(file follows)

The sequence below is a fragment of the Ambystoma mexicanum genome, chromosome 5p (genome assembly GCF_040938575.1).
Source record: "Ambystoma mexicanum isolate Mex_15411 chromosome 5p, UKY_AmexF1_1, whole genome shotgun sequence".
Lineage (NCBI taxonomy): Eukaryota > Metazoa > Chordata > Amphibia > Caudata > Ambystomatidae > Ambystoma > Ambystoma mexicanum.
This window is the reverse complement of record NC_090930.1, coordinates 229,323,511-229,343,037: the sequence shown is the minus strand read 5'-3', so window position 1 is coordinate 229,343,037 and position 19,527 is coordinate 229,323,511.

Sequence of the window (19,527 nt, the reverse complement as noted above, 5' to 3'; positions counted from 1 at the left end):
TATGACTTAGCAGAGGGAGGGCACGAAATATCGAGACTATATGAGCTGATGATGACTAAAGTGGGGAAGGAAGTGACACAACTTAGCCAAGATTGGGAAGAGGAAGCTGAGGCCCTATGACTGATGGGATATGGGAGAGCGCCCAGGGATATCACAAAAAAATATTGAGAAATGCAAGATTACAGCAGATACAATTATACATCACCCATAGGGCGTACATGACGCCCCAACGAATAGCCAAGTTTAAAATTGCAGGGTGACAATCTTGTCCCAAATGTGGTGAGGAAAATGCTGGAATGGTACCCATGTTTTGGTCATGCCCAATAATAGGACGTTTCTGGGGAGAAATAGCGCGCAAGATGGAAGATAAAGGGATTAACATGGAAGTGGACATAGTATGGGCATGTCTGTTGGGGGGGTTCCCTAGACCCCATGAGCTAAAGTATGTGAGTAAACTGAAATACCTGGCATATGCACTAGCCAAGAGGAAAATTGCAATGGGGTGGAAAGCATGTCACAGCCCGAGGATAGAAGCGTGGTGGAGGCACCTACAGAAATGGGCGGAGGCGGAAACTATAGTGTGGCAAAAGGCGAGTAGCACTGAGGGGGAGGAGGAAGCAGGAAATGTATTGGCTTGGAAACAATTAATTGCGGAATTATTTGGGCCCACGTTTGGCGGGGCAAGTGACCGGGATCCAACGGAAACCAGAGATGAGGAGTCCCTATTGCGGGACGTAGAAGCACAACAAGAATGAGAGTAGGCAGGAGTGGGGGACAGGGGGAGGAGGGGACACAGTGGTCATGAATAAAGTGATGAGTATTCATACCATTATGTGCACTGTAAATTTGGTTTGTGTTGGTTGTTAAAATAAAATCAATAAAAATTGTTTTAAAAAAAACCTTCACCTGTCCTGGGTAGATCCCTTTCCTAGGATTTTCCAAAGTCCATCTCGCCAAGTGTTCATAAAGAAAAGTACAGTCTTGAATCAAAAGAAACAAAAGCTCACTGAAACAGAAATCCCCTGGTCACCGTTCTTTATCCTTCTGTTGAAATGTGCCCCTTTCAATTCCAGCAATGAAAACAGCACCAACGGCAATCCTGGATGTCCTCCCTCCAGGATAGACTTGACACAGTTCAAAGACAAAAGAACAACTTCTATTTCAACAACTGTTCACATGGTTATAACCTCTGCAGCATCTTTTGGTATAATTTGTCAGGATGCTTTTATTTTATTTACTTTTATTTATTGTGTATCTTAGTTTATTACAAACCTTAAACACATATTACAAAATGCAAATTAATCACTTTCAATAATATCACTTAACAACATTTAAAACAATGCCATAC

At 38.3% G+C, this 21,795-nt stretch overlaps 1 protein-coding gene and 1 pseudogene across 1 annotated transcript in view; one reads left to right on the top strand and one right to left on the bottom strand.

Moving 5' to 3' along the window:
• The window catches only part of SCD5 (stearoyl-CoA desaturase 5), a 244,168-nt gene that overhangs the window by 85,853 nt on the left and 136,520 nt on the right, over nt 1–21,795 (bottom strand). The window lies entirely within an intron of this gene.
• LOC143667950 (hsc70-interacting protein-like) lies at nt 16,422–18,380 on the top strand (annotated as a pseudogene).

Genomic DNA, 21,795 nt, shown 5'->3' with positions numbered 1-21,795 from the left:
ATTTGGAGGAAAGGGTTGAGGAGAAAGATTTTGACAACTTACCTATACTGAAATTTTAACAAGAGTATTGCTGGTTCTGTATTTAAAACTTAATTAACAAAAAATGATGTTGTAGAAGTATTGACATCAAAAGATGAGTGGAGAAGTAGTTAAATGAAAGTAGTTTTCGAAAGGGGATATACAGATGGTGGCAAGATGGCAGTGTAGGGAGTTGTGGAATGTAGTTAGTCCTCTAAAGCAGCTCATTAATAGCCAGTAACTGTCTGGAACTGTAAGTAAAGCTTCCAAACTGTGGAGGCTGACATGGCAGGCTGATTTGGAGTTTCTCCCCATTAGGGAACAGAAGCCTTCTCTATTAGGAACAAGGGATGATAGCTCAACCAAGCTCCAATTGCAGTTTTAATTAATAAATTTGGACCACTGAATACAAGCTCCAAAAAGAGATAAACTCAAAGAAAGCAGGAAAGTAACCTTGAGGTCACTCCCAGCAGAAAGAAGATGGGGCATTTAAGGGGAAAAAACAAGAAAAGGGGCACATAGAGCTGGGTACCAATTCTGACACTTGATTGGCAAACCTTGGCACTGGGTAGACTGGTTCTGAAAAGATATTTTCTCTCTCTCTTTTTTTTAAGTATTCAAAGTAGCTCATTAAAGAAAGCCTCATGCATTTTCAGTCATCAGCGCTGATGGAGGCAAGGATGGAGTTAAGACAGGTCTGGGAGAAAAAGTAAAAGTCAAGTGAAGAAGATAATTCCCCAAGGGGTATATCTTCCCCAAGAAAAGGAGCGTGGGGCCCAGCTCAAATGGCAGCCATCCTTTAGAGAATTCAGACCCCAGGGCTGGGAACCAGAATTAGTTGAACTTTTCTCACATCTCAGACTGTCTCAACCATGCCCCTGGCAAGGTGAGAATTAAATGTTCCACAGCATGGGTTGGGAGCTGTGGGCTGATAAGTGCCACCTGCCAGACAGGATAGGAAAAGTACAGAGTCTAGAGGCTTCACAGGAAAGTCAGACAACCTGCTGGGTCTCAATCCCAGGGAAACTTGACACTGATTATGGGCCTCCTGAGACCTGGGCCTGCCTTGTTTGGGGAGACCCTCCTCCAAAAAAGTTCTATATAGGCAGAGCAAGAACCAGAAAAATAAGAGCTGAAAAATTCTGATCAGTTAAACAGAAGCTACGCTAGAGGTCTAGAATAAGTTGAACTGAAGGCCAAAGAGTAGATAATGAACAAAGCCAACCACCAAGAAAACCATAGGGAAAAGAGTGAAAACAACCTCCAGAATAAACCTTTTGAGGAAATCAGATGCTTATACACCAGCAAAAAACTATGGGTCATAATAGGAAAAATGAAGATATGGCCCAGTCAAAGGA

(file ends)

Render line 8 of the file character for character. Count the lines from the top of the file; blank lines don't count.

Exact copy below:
Moving 5' to 3' along the window: